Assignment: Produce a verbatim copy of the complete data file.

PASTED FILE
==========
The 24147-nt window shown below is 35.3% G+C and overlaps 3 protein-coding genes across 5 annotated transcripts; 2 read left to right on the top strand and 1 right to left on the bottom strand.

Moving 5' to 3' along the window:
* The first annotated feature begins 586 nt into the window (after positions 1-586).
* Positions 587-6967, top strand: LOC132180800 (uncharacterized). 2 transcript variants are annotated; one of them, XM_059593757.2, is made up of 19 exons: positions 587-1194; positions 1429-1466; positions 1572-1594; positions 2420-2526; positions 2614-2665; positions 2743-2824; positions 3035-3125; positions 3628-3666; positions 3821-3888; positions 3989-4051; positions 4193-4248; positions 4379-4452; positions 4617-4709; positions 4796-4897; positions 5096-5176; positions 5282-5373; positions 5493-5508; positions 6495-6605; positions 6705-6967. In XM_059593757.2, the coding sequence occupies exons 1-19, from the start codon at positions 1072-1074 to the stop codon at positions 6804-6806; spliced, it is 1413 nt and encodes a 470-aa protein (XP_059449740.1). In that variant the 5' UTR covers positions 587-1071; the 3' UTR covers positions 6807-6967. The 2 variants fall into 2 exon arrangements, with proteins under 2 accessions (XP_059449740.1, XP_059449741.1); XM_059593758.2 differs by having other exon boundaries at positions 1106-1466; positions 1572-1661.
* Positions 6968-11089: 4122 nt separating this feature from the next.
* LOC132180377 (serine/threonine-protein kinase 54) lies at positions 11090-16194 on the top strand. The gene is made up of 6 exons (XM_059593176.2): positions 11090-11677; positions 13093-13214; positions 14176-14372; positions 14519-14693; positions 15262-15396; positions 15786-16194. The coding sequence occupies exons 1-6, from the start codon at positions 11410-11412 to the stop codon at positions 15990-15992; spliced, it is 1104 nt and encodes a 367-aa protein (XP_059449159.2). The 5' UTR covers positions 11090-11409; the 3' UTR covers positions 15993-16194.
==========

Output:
The 24147-nt window shown below is 35.3% G+C and overlaps 3 protein-coding genes across 5 annotated transcripts; 2 read left to right on the top strand and 1 right to left on the bottom strand.

Moving 5' to 3' along the window:
* The first annotated feature begins 586 nt into the window (after positions 1-586).
* Positions 587-6967, top strand: LOC132180800 (uncharacterized). 2 transcript variants are annotated; one of them, XM_059593757.2, is made up of 19 exons: positions 587-1194; positions 1429-1466; positions 1572-1594; positions 2420-2526; positions 2614-2665; positions 2743-2824; positions 3035-3125; positions 3628-3666; positions 3821-3888; positions 3989-4051; positions 4193-4248; positions 4379-4452; positions 4617-4709; positions 4796-4897; positions 5096-5176; positions 5282-5373; positions 5493-5508; positions 6495-6605; positions 6705-6967. In XM_059593757.2, the coding sequence occupies exons 1-19, from the start codon at positions 1072-1074 to the stop codon at positions 6804-6806; spliced, it is 1413 nt and encodes a 470-aa protein (XP_059449740.1). In that variant the 5' UTR covers positions 587-1071; the 3' UTR covers positions 6807-6967. The 2 variants fall into 2 exon arrangements, with proteins under 2 accessions (XP_059449740.1, XP_059449741.1); XM_059593758.2 differs by having other exon boundaries at positions 1106-1466; positions 1572-1661.
* Positions 6968-11089: 4122 nt separating this feature from the next.
* LOC132180377 (serine/threonine-protein kinase 54) lies at positions 11090-16194 on the top strand. The gene is made up of 6 exons (XM_059593176.2): positions 11090-11677; positions 13093-13214; positions 14176-14372; positions 14519-14693; positions 15262-15396; positions 15786-16194. The coding sequence occupies exons 1-6, from the start codon at positions 11410-11412 to the stop codon at positions 15990-15992; spliced, it is 1104 nt and encodes a 367-aa protein (XP_059449159.2). The 5' UTR covers positions 11090-11409; the 3' UTR covers positions 15993-16194.